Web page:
Michael Brown Control Engineering CC
Practical Process Control Training & Loop Optimisation
Control Loop Case History 81
GOOD CONTROL REQUIRES OBEDIENT VALVES
A feedback controller effectively calculates the amount of product that is required to be fed into the process. If for example the output (process demand - PD) of the controller is sitting at 50%, the controller is asking for a flow into the process of 50%. The process demand signal is fed to the control valve whose effective job is to "translate" this signal into a physical flow of the amount required. It stands to reason that the control can only be as good as the valve is capable of complying with the controller's demand signal.
As has been shown many times in this series of articles, the vast majority of problems encountered in feedback control loops are caused by valves. This article shows three interesting examples of severe control problems caused by valve problems. The examples are taken from work recently undertaken in a large metal refinery.
Figure 1 is an "as found" closed loop test performed on an important flow loop. When the test was started it was seen that the flow was staying fairly constant, but with a small offset from setpoint. The output of the controller was hardly moving which would indicate the integral in the controller was far too slow.
A 10% setpoint change was then made and it can be seen how the flow overshot slightly and then stabilised below setpoint - again indicating poor tuning. However about 20 seconds later, the flow suddenly and most unexpectedly shot up almost instantaneously by about 5%. (The controller then took quite a long time to get it back down to setpoint). This jump was very strange as there was nothing in the process that could cause load changes of such a nature.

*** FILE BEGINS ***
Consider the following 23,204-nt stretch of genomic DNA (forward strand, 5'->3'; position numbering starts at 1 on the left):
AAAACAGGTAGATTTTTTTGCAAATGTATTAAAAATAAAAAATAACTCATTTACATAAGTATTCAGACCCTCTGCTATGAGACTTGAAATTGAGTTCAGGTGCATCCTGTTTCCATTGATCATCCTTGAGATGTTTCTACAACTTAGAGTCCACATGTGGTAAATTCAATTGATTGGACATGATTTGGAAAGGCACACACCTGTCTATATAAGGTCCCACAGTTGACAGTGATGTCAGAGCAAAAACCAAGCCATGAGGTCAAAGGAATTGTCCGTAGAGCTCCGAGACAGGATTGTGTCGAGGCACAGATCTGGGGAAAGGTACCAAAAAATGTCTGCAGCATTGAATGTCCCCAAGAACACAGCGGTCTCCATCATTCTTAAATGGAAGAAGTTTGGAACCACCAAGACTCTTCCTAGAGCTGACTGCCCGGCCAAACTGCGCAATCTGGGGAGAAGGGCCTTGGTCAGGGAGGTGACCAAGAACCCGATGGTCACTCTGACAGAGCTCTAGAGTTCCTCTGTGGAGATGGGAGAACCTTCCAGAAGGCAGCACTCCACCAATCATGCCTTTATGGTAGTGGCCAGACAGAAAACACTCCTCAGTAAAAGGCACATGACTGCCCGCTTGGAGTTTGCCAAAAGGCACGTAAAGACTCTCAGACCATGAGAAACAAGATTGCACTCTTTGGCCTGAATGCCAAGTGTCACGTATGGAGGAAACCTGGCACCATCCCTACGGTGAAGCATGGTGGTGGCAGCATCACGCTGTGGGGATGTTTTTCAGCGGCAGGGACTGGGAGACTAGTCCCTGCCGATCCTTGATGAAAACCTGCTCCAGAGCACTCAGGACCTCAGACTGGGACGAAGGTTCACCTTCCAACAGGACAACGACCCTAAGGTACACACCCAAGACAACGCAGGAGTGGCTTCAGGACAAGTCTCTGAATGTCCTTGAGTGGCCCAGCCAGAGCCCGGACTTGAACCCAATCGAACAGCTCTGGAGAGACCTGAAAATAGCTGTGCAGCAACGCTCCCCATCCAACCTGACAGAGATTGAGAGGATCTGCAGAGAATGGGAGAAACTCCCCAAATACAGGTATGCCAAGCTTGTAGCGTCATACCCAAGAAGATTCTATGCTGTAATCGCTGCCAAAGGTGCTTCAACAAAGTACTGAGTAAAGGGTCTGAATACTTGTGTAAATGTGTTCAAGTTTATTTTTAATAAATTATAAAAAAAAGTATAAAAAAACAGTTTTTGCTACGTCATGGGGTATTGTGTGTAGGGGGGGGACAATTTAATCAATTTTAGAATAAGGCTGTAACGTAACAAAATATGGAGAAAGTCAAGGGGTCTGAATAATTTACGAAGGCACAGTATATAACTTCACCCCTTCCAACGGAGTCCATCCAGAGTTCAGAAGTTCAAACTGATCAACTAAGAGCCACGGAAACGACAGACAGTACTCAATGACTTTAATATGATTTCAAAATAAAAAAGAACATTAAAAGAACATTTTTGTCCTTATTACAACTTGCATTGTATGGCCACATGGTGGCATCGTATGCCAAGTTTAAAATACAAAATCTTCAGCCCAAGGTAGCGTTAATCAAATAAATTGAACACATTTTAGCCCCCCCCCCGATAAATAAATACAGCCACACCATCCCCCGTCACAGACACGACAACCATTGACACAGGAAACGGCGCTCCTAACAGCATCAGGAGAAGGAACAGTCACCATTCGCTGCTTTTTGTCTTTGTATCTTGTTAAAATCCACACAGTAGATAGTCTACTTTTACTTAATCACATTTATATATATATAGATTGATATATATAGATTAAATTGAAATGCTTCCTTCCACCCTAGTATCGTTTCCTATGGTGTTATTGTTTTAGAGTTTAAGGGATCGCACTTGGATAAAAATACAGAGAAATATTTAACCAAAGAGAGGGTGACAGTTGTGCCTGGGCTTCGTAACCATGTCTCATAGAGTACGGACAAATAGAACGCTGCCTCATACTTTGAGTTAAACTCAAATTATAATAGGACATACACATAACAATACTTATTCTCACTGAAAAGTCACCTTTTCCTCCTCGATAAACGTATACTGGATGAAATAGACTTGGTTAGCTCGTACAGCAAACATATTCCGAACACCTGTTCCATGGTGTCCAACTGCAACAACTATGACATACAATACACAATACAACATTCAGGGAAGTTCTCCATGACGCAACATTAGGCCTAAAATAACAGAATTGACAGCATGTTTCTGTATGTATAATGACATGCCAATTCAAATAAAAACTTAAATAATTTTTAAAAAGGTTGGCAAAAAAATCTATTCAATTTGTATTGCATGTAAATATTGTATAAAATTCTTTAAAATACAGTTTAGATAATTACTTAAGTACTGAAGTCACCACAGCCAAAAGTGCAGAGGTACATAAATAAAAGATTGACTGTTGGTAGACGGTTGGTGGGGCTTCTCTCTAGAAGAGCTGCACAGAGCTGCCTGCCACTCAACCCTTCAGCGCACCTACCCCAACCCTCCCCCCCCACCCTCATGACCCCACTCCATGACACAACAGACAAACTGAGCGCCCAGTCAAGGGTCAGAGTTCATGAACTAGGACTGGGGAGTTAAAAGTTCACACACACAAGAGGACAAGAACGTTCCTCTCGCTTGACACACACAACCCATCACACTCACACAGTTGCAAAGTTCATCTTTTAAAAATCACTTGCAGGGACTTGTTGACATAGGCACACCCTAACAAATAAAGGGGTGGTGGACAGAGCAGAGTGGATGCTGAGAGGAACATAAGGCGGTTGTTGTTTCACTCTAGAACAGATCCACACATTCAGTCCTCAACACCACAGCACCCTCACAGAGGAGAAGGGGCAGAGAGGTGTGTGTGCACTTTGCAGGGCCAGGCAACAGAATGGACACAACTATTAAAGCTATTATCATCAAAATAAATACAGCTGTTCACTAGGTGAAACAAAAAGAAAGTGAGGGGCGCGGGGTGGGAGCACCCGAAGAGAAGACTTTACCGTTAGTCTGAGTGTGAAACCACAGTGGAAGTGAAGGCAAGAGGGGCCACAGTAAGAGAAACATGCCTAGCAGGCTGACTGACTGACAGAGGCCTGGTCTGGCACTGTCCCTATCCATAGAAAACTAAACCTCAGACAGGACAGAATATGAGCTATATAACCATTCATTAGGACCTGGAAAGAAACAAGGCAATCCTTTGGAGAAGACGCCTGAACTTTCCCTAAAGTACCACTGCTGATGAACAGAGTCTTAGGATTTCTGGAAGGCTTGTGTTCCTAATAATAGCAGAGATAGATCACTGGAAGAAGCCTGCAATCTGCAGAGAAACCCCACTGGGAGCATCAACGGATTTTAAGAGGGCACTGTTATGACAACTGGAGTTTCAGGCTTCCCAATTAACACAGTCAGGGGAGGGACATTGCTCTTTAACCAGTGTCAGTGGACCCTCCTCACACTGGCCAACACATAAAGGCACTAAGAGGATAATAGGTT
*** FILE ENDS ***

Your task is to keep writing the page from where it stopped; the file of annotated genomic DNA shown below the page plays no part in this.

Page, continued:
The open loop test which was then performed and which is shown in Figure 2 is absolutely amazing.
As seen in the figure, the first two steps upwards are of different size, which could indicate non-linearity or possibly process saturation. The valve did not move on the first step in the reverse direction even though the PD moved by 10%. This would indicate hysteresis of at least 10%. On the next step the valve moved in a reasonable fashion. However on the following step it gave a huge movement with some overshoot. The next step down took the PD to 40%. However at this point the flow reached zero, which would indicate that the valve stroking was completely wrong.
The PD was then reversed again to open the valve. However nothing occurred until the PD got up to 70%. This would now indicate a whopping valve hysteresis of 30! Two further steps on the PD were made on which the valve seemed to move reasonably. However on the following step the valve suddenly went completely crazy, opening and shutting. The test was abandoned at this point.
It is completely impossible to try and control with a valve like this. I always find things like this absolutely amazing. How could plant personnel not be aware that they have a problem valve like this? How did they manage to control this loop before, even in manual? I was told that it was an important loop.